Title

The effect of two different loading schemes and recovery types on kinematic and kinetic parameters in squat exercise

Date of Award

2010

Degree Type

Thesis

Degree Name

Doctor of Philosophy

School

School of Exercise, Biomedical and Health Sciences

Faculty

Computing, Health and Science

First Advisor

Professor John Cronin

Second Advisor

Professor Ken Nosaka

Abstract

Understanding the kinematic and kinetic determinants associated with resistance
loading schemes is crucial to maximise neuromuscular adaptations especially muscle
hypertrophy to resistance training. The main purposes of this research was to determine
whether loading the muscle with lighter load-higher velocity movements would provide
similar or superior kinematics and kinetics to more traditional loading, heavy load-slow
velocity. In addition to understanding the kinematics and kinetics associated with the
work period, the effects of exercise such as stretching and aerobic exercise during the
inter-set rest period were investigated in the study. This thesis consists of two review
papers focused on the inter-set exercises, and five original studies as summarised below.

The aim of the first study was to determine the set and session kinematic and
kinetic characteristics of two training loads (35%, and 70% 1RM) when equated by
volume. Twelve recreationally trained men were recruited in this acute randomised
within-subject crossover design study. Two bouts of a half-squat exercise were
performed one week apart; one with high load-low velocity (HLLV = 3 sets of 12 reps
at 70% 1RM) and the other with light load-high velocity (LLHV= 6 sets of 12 reps at
35% 1RM). Variables of interest for the eccentric and concentric phases included time
under tension (TUT), average force (AF), peak force (PF), average power (AP), peak
power (PP), work (TW) and total impulse (TI), and were compared between loads. For
average eccentric and concentric single repetition values, significantly (p(~15-22%) peak power outputs were associated with the LLHV loading, whereas
significantly greater (~7-61%) values were associated with the HLLV condition for
most other variables of interest. However, in terms of total session kinematics and
kinetics, the LLHV protocol resulted in significantly greater (~16-61%) eccentric and
concentric TUT, PF, AP, PP, and TW. The only variable that was significantly greater
for the HLLV than LLHV protocol was total impulse (~20-24%). From these results it
seems that the LLHV protocol may offer an equal if not better training stimulus for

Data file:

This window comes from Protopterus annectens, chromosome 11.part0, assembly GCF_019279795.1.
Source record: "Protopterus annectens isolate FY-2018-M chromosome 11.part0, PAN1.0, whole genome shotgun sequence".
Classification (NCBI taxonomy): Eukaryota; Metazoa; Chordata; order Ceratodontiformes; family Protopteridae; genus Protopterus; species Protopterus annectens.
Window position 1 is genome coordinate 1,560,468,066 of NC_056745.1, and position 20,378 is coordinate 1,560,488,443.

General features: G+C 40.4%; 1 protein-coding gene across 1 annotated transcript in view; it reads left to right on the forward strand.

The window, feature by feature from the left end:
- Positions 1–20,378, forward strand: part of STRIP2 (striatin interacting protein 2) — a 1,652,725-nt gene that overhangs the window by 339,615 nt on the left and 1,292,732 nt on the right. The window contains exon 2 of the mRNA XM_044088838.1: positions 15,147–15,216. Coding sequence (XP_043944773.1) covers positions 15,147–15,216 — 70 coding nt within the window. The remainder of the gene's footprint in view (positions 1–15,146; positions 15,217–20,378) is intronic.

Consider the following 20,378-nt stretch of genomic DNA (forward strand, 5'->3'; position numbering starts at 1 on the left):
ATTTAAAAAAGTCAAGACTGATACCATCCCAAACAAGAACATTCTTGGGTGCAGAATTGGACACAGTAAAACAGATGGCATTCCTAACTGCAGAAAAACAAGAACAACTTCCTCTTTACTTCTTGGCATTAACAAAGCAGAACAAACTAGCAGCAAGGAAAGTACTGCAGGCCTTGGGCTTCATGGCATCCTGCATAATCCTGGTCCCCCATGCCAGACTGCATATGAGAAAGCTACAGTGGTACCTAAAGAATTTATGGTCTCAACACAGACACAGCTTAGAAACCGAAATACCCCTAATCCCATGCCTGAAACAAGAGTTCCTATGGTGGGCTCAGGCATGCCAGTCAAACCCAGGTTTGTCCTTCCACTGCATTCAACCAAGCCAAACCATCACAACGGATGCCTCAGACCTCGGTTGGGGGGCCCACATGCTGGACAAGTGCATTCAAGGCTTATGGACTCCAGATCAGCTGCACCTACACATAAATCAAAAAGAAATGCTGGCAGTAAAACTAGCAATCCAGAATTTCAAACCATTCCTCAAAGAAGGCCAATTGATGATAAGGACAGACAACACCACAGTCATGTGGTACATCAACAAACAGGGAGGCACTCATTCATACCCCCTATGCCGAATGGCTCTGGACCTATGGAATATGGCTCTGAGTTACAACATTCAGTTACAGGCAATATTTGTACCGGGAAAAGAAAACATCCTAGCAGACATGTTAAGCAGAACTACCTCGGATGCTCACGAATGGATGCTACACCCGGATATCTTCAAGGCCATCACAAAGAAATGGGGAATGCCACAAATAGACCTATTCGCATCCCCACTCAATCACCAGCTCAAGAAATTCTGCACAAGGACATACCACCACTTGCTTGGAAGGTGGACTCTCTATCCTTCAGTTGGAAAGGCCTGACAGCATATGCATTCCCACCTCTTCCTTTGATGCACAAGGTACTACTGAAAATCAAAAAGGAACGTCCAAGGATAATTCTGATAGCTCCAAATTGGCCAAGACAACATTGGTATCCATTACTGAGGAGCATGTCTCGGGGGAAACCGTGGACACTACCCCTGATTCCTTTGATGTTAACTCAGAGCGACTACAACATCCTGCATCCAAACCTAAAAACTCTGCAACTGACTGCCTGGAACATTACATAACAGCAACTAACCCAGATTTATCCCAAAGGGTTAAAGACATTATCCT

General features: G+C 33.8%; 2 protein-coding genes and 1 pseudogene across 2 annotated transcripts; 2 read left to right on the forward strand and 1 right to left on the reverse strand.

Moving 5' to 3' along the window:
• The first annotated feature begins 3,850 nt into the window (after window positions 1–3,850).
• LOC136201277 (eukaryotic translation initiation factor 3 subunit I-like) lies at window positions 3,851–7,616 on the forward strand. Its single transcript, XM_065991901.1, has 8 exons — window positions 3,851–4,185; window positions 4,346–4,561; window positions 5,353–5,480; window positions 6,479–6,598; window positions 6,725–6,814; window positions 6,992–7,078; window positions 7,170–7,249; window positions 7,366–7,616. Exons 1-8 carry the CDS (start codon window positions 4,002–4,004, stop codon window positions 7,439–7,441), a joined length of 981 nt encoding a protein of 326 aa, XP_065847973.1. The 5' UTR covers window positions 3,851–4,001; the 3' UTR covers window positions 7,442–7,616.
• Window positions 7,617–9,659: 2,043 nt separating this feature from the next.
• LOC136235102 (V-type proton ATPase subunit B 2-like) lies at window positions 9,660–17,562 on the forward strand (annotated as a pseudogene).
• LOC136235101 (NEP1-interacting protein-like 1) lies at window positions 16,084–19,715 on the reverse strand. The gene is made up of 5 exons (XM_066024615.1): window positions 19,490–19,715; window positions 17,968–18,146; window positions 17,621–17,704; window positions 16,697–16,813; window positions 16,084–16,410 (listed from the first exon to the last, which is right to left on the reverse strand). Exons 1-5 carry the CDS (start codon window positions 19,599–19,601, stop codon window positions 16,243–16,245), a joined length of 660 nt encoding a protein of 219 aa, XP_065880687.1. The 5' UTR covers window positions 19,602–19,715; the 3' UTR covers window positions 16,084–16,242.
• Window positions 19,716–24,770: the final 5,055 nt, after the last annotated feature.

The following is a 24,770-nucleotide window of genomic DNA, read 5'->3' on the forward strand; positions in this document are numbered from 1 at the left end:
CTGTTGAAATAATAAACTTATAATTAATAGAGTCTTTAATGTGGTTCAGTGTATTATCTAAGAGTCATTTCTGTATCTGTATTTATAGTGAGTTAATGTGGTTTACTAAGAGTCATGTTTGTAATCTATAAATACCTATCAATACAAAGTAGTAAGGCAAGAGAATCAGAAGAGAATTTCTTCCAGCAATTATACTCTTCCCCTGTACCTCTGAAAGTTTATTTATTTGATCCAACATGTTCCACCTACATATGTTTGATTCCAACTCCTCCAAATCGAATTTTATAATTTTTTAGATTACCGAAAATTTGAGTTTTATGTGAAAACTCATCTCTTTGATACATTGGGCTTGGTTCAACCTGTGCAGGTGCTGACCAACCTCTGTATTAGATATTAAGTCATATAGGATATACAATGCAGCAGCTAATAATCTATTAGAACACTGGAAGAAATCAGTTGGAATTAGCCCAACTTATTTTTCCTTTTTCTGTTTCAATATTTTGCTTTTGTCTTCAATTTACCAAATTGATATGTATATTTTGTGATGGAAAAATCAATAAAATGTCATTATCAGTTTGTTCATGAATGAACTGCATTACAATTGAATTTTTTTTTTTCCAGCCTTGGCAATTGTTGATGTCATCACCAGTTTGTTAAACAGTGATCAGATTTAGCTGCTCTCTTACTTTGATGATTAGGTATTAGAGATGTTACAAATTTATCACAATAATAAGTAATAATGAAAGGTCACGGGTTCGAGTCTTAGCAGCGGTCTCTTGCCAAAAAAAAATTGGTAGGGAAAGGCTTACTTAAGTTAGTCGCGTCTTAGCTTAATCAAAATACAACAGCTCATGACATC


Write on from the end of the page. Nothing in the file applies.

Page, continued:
muscular adaptation than the HLLV protocol, due to the greater time under tension,
power, force and work output when the total volume of the exercise is equated.
The second study compared the same kinematic and kinetic characteristics as
those in the first study between the two training loads (35%, and 70% 1RM) equated by
time under tension (TUT). Twelve recreationally trained men were recruited in this
acute randomised within-subject crossover design study. The 35% and 70% 1RM
loading schemes were equated by TUT based on the ground reaction forces data of a half squat exercise. For both eccentric and concentric phases of the squat, variables of
interest (TUT, AF, PF, AP, PP, TW and TI) were calculated and analysed. Ten out of 12
variables were found to be greater in the lighter 35% 1RM loading scheme. The major
findings were that significantly (Pwere found for both the eccentric and concentric phases for the 35% 1RM loading
scheme. However, significantly greater (~32-34%) eccentric and concentric total
impulses were found for the heavier loading scheme. It would seem that when equated
by TUT, that lighter loading schemes offer similar peak and average forces but superior
velocity and power outputs which may have interesting implications for high velocity
hypertrophic adaptation.

The third study examined if the session kinematics and kinetics of 35% 1RM and
70% 1RM loading schemes equated by volume would differ significantly when
stretching (12-15 s static stretching of quadriceps, hamstrings and gluteals) was
undertaken during the inter-set rest periods (90 s). Twelve recreationally trained men
were recruited for this study. Squat AF, PF, AP, PP, TW and TI were quantified during